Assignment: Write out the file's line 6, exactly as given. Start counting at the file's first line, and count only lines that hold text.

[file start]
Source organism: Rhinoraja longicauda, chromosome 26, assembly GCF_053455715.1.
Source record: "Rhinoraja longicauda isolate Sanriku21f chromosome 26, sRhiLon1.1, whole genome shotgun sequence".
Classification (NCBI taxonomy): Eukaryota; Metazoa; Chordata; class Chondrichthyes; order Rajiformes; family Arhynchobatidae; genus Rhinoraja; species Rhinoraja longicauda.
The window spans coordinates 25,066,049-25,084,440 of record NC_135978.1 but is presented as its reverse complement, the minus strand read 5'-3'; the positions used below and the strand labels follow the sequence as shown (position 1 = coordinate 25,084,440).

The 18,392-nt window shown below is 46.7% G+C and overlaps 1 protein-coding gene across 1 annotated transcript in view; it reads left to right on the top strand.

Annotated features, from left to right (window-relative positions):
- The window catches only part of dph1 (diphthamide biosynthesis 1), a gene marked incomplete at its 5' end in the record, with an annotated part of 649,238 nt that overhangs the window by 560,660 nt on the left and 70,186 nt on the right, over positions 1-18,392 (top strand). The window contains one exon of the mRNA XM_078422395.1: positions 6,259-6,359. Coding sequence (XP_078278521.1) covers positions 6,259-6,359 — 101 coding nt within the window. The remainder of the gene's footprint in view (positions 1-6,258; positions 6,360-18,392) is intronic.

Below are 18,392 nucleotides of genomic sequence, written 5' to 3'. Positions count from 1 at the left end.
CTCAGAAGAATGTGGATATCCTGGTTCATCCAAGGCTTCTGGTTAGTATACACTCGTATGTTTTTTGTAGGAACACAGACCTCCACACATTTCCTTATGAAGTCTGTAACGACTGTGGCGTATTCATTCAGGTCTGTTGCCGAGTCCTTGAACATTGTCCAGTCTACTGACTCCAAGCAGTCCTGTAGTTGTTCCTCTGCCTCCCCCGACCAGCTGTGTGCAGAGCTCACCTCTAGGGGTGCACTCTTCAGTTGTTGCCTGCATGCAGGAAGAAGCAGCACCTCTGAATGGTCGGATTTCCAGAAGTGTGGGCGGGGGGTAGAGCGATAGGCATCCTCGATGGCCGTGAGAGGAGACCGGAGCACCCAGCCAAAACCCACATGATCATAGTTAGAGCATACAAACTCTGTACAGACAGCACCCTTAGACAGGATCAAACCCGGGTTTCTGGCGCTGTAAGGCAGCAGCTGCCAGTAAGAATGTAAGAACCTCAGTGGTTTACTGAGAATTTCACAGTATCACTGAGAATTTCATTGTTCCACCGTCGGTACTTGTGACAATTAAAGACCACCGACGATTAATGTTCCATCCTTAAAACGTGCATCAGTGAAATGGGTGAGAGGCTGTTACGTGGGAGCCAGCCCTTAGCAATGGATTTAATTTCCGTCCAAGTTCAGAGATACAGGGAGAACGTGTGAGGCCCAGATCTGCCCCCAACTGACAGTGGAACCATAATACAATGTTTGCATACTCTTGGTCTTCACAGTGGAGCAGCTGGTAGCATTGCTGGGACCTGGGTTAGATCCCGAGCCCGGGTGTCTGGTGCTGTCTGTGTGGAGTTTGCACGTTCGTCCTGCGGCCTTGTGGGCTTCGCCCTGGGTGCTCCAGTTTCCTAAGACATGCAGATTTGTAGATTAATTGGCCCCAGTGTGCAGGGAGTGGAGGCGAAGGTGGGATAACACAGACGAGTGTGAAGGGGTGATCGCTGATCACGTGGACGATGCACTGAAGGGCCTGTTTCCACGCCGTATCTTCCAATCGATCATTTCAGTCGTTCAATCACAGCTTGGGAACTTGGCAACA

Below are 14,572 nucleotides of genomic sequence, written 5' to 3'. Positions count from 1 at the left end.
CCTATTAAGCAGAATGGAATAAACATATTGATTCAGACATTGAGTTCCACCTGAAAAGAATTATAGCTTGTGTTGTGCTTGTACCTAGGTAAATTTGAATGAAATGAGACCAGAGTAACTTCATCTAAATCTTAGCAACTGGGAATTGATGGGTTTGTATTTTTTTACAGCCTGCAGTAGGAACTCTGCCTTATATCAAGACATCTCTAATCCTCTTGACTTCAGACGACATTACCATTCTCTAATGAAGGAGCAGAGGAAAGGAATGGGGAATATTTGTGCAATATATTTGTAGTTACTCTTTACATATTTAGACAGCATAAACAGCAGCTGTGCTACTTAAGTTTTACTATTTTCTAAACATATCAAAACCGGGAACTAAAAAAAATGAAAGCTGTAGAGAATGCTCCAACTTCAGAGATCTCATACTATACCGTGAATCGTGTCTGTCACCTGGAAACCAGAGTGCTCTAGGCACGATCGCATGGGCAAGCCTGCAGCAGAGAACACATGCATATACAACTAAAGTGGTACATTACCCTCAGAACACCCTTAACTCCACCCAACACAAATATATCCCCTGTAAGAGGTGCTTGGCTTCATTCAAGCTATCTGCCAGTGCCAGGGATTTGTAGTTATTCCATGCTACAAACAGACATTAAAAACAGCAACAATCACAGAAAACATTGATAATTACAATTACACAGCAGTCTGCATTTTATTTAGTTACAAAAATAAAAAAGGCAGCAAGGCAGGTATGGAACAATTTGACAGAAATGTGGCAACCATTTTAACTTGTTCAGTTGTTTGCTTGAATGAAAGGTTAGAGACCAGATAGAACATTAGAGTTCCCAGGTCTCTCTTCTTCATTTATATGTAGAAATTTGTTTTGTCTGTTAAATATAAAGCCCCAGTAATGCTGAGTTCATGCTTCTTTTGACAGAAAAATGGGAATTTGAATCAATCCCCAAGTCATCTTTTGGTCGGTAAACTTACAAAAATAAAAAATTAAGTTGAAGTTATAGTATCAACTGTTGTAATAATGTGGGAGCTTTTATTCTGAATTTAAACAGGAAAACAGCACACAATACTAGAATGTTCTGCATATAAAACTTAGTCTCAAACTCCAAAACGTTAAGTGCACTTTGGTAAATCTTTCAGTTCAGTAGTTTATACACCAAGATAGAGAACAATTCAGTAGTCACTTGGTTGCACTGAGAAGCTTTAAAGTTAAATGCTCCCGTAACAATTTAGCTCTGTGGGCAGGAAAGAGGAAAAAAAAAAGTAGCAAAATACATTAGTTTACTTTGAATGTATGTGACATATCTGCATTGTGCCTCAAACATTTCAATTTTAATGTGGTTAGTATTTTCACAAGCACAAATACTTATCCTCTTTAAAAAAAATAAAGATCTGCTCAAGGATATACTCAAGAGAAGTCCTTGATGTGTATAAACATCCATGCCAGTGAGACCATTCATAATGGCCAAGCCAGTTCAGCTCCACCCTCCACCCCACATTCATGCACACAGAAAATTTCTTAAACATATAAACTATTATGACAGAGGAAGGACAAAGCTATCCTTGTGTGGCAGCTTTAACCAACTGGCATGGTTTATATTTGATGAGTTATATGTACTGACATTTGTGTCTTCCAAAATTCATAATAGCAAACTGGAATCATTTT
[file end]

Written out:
Annotated features, from left to right (window-relative positions):